Sri Lanka: Ban welcomes civilians’ escape from conflict zone

Civilians escaping the combat zone in northeast Sri Lanka

20 April 2009 – Secretary-General Ban Ki-moon today welcomed the escape of tens of thousands of civilians from the conflict zone in north-eastern Sri Lanka, where they had been trapped in fighting between Government troops and rebel separatist Tamil forces.

However, Mr. Ban remains deeply concerned about the fate of the civilians who remain in the conflict zone and the potential for large-scale casualties, according to a statement attributable to his spokesperson.

While condemning the army’s continued use of heavy weapons in the so-called no-fire zone, a 14-square kilometre area in the Vanni region, he deplored “the use of force by the Liberation Tigers of Tamil Eelam (LTTE) in preventing the departure of civilians from the conflict zone.”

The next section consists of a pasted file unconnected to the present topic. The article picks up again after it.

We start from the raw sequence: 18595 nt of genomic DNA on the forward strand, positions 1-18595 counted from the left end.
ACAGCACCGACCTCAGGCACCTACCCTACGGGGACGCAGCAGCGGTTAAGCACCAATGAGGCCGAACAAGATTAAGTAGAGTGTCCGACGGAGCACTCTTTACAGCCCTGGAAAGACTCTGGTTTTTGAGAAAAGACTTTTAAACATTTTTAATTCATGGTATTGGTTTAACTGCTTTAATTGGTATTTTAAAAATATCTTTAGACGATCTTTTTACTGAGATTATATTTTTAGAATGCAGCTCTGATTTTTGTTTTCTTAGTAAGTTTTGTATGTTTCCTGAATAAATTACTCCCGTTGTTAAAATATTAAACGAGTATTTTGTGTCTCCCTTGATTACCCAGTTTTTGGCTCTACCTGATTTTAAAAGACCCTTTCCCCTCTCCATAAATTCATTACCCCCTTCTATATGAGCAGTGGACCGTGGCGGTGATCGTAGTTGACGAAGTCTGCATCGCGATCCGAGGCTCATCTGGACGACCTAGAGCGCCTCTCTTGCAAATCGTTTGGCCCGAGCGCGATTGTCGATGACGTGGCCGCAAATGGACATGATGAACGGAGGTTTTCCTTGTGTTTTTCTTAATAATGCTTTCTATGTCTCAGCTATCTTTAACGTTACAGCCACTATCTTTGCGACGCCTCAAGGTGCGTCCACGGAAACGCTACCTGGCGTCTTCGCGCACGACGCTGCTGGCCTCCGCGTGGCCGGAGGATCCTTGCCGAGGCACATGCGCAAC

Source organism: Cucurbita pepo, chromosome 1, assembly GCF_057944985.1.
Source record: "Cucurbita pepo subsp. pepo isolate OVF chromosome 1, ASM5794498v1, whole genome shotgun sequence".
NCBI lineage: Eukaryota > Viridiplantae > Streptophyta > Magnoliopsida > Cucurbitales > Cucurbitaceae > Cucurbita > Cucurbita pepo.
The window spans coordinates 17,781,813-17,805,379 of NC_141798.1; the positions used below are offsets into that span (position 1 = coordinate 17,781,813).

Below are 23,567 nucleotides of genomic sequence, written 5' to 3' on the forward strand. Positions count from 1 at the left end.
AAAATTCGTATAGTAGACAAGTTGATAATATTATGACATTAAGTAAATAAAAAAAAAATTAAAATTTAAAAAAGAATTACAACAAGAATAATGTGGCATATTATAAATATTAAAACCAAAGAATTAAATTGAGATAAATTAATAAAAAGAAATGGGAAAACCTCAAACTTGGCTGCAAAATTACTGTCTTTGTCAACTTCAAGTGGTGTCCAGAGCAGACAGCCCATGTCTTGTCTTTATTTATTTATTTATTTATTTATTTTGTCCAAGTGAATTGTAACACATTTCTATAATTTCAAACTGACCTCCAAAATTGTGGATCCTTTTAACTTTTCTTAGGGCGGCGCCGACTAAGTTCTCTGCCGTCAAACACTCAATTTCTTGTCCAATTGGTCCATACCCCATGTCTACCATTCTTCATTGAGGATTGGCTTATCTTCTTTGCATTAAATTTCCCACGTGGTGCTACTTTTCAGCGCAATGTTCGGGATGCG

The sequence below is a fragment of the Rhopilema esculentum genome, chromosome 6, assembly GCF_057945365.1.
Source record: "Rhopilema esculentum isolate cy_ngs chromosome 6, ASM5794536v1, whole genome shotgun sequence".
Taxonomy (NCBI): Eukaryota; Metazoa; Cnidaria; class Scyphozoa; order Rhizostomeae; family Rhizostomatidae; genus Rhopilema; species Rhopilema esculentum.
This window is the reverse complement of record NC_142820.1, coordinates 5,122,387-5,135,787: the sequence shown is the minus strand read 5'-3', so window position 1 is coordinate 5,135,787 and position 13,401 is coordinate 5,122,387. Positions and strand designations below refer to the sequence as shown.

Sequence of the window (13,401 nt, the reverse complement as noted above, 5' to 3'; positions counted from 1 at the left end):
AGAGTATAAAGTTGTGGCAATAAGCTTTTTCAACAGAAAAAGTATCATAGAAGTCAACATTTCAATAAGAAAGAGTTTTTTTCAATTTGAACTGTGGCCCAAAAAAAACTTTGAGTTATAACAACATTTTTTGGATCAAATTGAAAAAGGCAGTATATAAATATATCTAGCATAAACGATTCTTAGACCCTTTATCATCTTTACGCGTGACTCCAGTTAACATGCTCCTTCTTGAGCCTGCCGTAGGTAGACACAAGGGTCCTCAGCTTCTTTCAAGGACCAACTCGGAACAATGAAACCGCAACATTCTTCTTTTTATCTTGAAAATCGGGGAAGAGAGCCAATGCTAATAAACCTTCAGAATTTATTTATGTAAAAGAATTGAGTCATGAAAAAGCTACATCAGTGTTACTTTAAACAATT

In the light of the latest outflow of displaced persons, the UN and its partners are intensifying efforts to provide humanitarian assistance.

“It is now imperative for UN staff to be allowed into the conflict zone to facilitate relief operations and the evacuation of civilians,” the Secretary-General noted.

He stressed that humanitarian agencies must be allowed to assess needs and bring in adequate relief supplies and they must also be allowed to have full access to screening centers.

Aid groups have been preparing to receive large numbers of new internally displaced persons (IDPs), in addition to around 65,000 already in makeshift camps after fleeing combat.

According to the UN, there are adequate supplies – food, non-food and shelter –to cover the expected new arrivals, with the World Food Programme (WFP) pre-positioning food in Vavuniya, Mannar, Jaffna and Trincomalee in northern Sri Lanka.

The UN Office for the Coordination of Humanitarian Affairs (OCHA) stressed the need to need to bolster hospital resources, provide additional mobile teams and strengthen disease control measures for arriving IDPs, who are expected to have higher levels of malnutrition.

OCHA noted that water is being supplied to camps in the area by tankers until sufficient infrastructure is in place.


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